Starring: Jenna D’Angelo, Chris Henry Coffey, Kelly Walters
In recent years TV land has seen a resurgence in shows that take a look at the rich and powerful… and sexy. Dynasty and Dallas seem like chicken feed compared to the hedonism on show from the ten a penny American dramas which I churned out series after series. We’re now in a mire of “reality” shows that show us the wealthy… and sexy. It’s certainly nothing new in the world of media to be obsessed with celebrity, no matter how minor, but it seems that we can not escape it no matter where we turn our heads.
That is why it’s refreshing to find a film like Madeleine Zabel. Zabel is a 22 year old, heiress to a billion dollar fortune who is trying every avenue to get her face in the global media. As we come into her story a sex tape of her and her sister’s ex has been released. Sound familiar?
Essentially a dual-logue between Zabel – played by Jenna D’Angelo – and Elliott Snow – played by Chris Henry Coffey, the film takes place almost entirely over the phone. Usually a story telling technique reserved for exposition or general tedium Shimojina the writer keeps things constantly compelling by mixing a ticking clock element into the puff-piece interview. The journalist Elliott is in the middle of a heated argument with his girlfriend – should he call her and save the relationship or should he continue with the fatuous interview which will further his career. It’s a terrific sub-plot which manages to both heighten the films drama and develop Elliot’s character, something which is often missing in short films.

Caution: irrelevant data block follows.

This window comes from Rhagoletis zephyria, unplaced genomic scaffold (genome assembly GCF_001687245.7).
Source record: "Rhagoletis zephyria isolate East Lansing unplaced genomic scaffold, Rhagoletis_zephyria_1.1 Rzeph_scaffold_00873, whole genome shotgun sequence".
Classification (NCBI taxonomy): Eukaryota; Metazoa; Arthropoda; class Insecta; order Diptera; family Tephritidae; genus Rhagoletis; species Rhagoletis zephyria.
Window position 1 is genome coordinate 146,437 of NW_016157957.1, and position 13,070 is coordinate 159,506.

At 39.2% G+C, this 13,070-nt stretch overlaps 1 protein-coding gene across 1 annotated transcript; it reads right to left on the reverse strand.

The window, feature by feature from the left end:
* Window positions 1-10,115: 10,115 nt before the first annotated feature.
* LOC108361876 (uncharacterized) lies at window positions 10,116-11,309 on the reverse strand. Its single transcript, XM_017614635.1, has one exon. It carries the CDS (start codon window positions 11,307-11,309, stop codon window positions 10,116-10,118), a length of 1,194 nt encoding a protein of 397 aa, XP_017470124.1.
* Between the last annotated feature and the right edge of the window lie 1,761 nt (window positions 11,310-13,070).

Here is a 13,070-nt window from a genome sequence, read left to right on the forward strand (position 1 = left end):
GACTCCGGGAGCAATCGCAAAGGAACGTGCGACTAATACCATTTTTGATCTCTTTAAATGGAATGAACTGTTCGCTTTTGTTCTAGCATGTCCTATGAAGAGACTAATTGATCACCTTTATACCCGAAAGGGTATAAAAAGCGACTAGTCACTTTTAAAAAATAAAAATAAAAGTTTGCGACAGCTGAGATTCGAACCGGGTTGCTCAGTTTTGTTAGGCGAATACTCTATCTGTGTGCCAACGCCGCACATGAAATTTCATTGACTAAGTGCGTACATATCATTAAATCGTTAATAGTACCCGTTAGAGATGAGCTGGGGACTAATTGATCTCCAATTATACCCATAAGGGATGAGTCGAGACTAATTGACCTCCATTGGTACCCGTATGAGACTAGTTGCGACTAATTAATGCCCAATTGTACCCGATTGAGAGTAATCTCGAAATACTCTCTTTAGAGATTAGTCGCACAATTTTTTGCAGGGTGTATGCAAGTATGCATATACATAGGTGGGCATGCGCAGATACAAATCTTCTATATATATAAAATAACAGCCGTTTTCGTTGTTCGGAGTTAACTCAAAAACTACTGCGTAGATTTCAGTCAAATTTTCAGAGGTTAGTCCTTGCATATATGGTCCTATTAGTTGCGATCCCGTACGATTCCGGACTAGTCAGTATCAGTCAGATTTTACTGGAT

The entire film is crafted with an ingenuity which raises the film above mere satire on celebrity culture. Jenna D’Angelo is appropriately bitchy whilst underpinning Zabel with desperation, someone so desperate for recognition she half-heartedly throws her name behind any endeavour. She’s a believable character. Believable because she is the mirror of so many celebrities from both sides of the Atlantic.
Shimojima the director keeps things constantly moving. The camera creeps and lunges through scenes with a voyeuristic charm. We feel as though we could be one of Zabel’s assistants listening in on the conversation. Taking place on two sets the film could feel stage bound but Shimojima makes every use of the small apartment spaces. His camera is almost Michael Bay-esque in it’s constant movement. I mean that as I compliment, I swear I do.
Strong central performances, a punchy script and a visual flare make Madeleine Zabel a film that deserves ten minutes from your day.
Alton loves film. He is founder and Editor In Chief of BRWC. Some of the films he loves are Rear Window, Superman 2, The Man With The Two Brains, Clockwise, Eternal Sunshine Of The Spotless Mind, Trading Places, Stir Crazy and Punch-Drunk Love.